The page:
Wednesday, August 09, 2006

Google Censors War Coverage

A week or so ago I was standing in line at Dunkin' Donuts and was captivated by what I saw on the TV up on the wall. CNN was showing a video from YouTube that was shot by a college student in Lebanon depicting how she escaped the country to safety. While amateur video has been part of news coverage for years, the fact that the "source" was YouTube reminded me that the internet continues to play a vital role in the information we consume. I considered writing a post about the power of user generated content but never quite got around to it.

Today I was surprised and disappointed to learn that respected Producer, Directer and blogger Steve Rosenbaum was being censored by Google. Wayne Porter does an excellent job of digging into the issue, and I urge you to also read Steve's original post here:

To summarize, Mr. Rosenbaum created a useful site that collected various user shot videos of the Middle-East conflict and built an Adwords campaign to spread the word. What happened was that Google not only rejected the ads but deleted the entire campaign from his account.

The offending ads:


Israel/Lebanon War Video
See real video. Post Your Own
Comments and Opinions.

Israel War Video
User-Generated Video from the
Front Lines. Uncensored.


Hezbollah War Video
Uncensored User-Generated Video
from the Front Lines.


Lebanese War Video
Uncensored User-Generated Video
from the Front Lines.


The explanation from Google:

SUGGESTIONS:-> Content: Due to the sensitive nature of this matter, we are not able to run this ad at this time. As noted in our advertising terms and conditions, we reserve the right to exercise editorial discretion when it comes to the advertising we accept on our site.

Unacceptable Content: Google believes strongly in freedom of expression and therefore offers broad access to content across the web without censoring search results. Please note that the decisions we make concerning advertising in no way affect the search results we deliver. Please note that both your ad and keywords have been suspended at this time.

I have several issues with this. Obviously we know the war is a "sensitive issue" but does that mean that we're supposed to ignore it and pretend that it isn't going on? Where exactly does Google draw the line on what topics are acceptable and which are not? I understand Google has the right to reject whatever ads they want but should they? Google doesn't seem to have much of a problem showing ads for the term "sex video", but "war video" shows 0 paid results?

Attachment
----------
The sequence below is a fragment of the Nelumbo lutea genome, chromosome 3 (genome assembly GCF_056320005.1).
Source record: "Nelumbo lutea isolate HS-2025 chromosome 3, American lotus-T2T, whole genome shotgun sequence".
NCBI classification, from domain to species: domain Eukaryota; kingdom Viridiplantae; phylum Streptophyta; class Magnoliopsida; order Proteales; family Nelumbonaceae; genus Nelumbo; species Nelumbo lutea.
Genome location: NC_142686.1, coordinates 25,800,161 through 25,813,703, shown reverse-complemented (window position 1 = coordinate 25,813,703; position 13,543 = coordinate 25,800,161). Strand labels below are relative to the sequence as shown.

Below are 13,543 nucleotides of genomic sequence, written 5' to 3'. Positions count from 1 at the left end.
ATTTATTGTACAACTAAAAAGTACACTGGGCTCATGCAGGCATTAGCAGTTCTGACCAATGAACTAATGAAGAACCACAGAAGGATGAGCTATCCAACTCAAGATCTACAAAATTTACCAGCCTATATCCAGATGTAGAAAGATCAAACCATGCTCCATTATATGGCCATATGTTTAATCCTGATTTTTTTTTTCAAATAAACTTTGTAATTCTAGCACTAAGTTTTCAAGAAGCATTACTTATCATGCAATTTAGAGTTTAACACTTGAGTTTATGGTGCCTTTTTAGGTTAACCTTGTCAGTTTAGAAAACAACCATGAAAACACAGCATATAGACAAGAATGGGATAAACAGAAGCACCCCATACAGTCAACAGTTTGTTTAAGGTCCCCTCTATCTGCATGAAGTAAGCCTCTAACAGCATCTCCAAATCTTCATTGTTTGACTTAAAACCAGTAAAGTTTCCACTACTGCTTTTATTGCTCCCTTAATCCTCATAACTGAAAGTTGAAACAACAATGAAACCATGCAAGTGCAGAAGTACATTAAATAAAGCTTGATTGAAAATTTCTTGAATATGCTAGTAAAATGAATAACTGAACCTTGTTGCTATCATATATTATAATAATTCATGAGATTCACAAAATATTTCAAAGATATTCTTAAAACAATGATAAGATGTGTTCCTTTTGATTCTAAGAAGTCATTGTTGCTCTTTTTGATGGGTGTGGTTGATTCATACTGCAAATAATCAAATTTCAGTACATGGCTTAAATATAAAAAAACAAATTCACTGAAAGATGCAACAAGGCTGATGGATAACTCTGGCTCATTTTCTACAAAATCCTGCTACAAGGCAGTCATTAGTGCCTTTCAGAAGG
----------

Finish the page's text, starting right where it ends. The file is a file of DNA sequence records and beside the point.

Mr. Porter sums it up best:

To Google: Perhaps you mean well, but the user, many of us are intelligent ones, can decide on the sensitive nature of world matters. Afterall we are your customers. We drive your business. We rely on you for relevant information in both advertising and search. In this case it was a needed civic experiment.

Monday, August 07, 2006

AOL Apologizes for "Screw Up"

AOL has apologized for their obvious mistake of releasing search history on more than 600k users. The offending file along with the rest of the page on AOL's research center has since been taken down but not before thousands of people had the opportunity to download the data.

"This was a screw up, and we're angry and upset about it," Andrew Weinstein, an AOL spokesman said. "It was an innocent-enough attempt to reach out to the academic community with new research tools, but it was obviously not appropriately vetted, and if it had been, it would have been stopped in an instant."

An ugly and embarrassing day for AOL, but hopefully they will learn just how important privacy is and ensure that nothing like this can happen again.

Sunday, August 06, 2006

AOL Releases Search History for 650k Users

Just when you thought AOL was making some smart moves by no longer charging broadband users to access AOL services, a blunder of biblical proportions has come out of the AOL camp.

For some reason, AOL thought it would be a good idea to release data on 20 million search queries over the past 3 months from 650k users. While they contend this is "annonomys" data, there are obvious fears that people can connect an actual user to this data. One user commented:

12:09 by lando?: Hmm, i find it fascinating that user 545605's searches are "shore hills park mays landing nj", "frank william sindoni md", "ceramic ashtrays", "transfer money to china", and "capital gains on sale of house". I wonder how Mr. Frank William in Sindoni, Maryland will feel about being included in your publicized data.

The research along with user comments and the actual data file can be found here:

Every search users assumes their personal information will never be shared with anyone - this is a serious breach of privacy and it is things like this that give our industry a black eye. The file has already been downloaded by 1k users and there is no telling how dangerous this can be in the wrong hands.

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